Businesses need to prepare for IT infrastructure to fail amid coronavirus: PwC

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Businesses need to prepare for IT infrastructure to become unavailable as company’s shutter offices, Matthew White, business resilience leader at PwC Middle East said during a webcast on Tuesday.

Middle Eastern countries are subject to widespread to shutdowns as authorities move to try to contain the spread of the coronavirus, officially known as COVID-19. Businesses have moved to working remotely, where available, to support social distancing policies, necessitating a heavier reliance on technology than might normally be the case.

Microsoft Teams, a popular tool for communication in businesses, has reported crashes as a result of high demand due to companies working from home during the pandemic.

“What happens when IT infrastructure becomes unavailable? All organizations need to start planning for this scenario very quickly… We need a holistic approach that is continuous in nature throughout the crisis,” White said.

Businesses also need to adapt to the different security challenges associated with employees working from home. In particular, White noted four different policies that businesses should put in place:

• Implementing stronger access control, two factor authentication, and VPN connections where possible.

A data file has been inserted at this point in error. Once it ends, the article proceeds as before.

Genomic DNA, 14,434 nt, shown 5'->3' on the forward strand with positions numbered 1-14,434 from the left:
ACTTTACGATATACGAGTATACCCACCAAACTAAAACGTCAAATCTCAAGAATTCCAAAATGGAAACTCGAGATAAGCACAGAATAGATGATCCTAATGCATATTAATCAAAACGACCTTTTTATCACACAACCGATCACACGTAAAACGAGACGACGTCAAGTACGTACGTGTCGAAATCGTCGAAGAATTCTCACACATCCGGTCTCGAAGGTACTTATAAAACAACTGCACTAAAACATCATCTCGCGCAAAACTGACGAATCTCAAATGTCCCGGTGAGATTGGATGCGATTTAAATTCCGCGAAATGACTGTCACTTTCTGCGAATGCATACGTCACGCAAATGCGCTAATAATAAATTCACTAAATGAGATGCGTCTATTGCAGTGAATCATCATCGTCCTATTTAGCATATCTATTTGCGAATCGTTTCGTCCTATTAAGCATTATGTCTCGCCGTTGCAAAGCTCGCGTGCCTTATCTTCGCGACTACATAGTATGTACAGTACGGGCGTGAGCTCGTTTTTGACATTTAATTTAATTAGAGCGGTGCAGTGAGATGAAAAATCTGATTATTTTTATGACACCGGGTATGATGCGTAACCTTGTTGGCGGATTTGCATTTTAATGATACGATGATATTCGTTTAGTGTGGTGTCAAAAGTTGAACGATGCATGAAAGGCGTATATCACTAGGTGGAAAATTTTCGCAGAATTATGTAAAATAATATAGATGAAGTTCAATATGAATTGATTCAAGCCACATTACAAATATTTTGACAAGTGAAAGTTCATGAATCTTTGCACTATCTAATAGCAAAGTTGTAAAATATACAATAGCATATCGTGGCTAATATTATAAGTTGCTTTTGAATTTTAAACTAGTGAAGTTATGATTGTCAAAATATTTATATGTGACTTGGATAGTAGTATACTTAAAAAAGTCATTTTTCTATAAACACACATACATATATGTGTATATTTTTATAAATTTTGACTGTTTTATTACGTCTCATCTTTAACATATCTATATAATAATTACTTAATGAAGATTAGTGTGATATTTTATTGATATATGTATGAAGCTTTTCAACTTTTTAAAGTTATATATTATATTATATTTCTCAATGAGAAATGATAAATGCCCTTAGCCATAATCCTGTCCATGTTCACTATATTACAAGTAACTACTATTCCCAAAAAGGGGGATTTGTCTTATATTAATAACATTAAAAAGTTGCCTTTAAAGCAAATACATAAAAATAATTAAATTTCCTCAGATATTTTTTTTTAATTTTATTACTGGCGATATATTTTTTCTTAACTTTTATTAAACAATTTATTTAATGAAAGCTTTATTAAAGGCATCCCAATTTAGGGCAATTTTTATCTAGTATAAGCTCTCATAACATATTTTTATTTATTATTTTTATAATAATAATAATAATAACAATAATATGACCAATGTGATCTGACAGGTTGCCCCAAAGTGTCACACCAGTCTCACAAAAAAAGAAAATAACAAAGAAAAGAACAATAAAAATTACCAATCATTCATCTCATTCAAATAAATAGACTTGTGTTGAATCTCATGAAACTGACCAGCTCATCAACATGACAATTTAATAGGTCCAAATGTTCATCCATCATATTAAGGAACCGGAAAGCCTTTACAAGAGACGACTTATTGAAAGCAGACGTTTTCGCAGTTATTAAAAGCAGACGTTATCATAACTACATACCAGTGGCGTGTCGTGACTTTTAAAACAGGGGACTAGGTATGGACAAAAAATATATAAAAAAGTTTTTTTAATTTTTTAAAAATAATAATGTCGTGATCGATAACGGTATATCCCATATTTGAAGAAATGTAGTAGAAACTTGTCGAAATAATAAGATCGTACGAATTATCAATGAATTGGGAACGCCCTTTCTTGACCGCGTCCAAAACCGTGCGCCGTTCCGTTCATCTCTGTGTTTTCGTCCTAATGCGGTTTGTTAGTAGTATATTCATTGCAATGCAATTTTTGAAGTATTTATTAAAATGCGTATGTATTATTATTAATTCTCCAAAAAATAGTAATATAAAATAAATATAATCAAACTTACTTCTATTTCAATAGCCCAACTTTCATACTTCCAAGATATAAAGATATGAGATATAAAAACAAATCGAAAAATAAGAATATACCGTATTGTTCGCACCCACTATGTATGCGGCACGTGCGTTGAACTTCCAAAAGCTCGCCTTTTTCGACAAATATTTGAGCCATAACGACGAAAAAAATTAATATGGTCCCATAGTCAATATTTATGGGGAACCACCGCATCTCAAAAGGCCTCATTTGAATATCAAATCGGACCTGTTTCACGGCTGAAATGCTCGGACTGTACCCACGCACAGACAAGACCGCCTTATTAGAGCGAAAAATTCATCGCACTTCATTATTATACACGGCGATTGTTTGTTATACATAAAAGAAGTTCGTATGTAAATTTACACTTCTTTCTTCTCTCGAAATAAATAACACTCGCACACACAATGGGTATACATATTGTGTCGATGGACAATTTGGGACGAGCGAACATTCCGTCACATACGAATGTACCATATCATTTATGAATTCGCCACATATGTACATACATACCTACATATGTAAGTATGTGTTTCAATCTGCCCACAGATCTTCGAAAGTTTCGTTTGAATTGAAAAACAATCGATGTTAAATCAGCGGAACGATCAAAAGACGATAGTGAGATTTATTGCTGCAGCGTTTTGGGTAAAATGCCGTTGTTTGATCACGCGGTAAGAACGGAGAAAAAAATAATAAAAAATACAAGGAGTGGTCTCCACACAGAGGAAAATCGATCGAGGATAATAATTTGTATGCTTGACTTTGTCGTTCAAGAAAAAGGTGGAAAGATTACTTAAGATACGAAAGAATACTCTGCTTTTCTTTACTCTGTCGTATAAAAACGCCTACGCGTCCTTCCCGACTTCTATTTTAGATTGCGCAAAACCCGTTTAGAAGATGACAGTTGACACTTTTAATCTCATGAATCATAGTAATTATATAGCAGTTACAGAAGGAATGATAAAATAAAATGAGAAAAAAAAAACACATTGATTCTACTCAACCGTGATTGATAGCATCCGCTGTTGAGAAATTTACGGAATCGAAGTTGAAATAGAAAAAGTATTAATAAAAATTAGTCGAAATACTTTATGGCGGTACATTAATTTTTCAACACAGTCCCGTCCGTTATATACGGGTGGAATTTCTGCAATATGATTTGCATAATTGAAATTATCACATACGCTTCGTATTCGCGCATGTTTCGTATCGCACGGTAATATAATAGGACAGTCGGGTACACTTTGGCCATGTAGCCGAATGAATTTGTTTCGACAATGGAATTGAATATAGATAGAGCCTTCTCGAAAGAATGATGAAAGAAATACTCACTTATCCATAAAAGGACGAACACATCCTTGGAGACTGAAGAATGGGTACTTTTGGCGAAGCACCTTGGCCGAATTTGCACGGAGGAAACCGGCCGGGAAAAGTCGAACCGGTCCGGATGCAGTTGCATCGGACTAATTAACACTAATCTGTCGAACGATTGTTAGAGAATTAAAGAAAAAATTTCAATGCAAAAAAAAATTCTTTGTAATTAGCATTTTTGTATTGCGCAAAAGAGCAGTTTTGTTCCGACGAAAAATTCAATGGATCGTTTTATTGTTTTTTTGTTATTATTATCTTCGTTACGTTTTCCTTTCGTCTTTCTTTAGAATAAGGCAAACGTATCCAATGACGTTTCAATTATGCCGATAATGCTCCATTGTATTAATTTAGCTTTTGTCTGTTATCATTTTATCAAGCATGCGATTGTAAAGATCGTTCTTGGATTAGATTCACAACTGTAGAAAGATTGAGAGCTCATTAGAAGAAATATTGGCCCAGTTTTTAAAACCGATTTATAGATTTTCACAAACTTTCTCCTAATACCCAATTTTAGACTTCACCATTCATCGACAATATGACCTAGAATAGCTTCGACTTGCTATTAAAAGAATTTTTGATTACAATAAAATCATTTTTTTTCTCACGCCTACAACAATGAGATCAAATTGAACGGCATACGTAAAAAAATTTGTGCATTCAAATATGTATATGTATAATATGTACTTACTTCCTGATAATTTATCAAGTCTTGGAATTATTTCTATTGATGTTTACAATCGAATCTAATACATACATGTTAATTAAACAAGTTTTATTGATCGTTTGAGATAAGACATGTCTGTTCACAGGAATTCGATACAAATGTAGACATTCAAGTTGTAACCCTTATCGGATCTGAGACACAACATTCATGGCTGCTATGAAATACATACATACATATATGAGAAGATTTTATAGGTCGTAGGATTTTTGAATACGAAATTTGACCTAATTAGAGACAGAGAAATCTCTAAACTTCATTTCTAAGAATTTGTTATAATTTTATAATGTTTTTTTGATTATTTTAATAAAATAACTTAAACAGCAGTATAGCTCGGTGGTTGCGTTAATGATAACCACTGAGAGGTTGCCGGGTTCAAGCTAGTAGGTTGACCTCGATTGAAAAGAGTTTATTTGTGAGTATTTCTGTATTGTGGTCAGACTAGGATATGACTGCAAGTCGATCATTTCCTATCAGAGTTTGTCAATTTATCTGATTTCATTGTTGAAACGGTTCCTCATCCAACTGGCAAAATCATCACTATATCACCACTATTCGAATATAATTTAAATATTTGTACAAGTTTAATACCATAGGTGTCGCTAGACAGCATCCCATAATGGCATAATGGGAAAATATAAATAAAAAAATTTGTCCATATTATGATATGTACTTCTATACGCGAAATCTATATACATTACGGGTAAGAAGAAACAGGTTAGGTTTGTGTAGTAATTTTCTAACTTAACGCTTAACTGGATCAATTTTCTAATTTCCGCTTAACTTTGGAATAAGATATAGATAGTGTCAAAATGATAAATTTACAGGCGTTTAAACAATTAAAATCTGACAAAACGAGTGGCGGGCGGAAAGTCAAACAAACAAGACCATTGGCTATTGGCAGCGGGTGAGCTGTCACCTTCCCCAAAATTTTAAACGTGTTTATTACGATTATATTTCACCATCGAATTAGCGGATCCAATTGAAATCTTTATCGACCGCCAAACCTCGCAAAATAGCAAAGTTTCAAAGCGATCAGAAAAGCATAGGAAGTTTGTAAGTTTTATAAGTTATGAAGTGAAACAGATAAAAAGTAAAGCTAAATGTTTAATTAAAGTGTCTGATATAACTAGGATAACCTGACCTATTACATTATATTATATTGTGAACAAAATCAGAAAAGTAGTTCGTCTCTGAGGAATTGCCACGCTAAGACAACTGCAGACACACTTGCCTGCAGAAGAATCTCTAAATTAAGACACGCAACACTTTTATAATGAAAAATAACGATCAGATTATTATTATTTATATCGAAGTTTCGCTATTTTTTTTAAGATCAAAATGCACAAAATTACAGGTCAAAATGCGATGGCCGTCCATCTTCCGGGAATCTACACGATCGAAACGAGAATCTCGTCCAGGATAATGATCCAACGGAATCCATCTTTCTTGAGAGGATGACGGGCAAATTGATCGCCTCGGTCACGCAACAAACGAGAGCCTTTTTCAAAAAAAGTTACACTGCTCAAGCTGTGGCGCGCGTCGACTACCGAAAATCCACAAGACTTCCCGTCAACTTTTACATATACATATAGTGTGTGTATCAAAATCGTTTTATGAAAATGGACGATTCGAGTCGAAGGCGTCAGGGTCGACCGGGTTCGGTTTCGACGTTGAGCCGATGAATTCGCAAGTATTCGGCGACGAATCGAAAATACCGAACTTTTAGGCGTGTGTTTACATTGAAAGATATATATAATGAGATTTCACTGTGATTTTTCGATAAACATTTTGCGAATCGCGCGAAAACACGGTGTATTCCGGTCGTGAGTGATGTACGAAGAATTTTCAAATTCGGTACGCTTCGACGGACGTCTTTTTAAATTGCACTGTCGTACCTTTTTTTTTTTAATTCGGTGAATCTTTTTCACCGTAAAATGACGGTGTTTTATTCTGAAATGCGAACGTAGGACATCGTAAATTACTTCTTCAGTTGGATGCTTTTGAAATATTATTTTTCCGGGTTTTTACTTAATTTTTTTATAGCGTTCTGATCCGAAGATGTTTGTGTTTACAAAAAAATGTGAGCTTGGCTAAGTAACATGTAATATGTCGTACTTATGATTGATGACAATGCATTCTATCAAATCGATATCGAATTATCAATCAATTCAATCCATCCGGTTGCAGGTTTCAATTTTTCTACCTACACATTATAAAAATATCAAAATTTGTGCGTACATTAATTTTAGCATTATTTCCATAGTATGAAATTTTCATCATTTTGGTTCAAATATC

• Making sure all assets are patched appropriately and have the correct security configuration.
• Monitoring emails to prevent or block malicious activities.
• Improving employee awareness around phishing and ransomware attacks, especially as workers are likely in a situation that they are not used to.

Of these four White said that “raising awareness is at the top of my list.”

The coronavirus is causing widespread economic damage across the world. One expert said on Monday that the virus could cut global GDP by up to 30 percent as workers cannot travel to work.

“A lot of production has stopped, and that is the real damage … Suddenly the economy comes to a stop,” said Professor Stephen Thomas, associate dean, MBA programmes at Cass Business School in Dubai and London.

Central banks and governments across the world have stepped up efforts to mitigate the economic fallout of the coronavirus. In the US, lawmakers are debating a trillion-dollar stimulus plan. Meanwhile, in the Middle East, authorities have pledged billions in stimulus, with additional fund announcements announced periodically.

Read more:

Coronavirus economic crisis will be ‘worse than 2008’ as jobs dry up: Expert

Millions struggle to work from home under coronavirus as Microsoft Teams crashes

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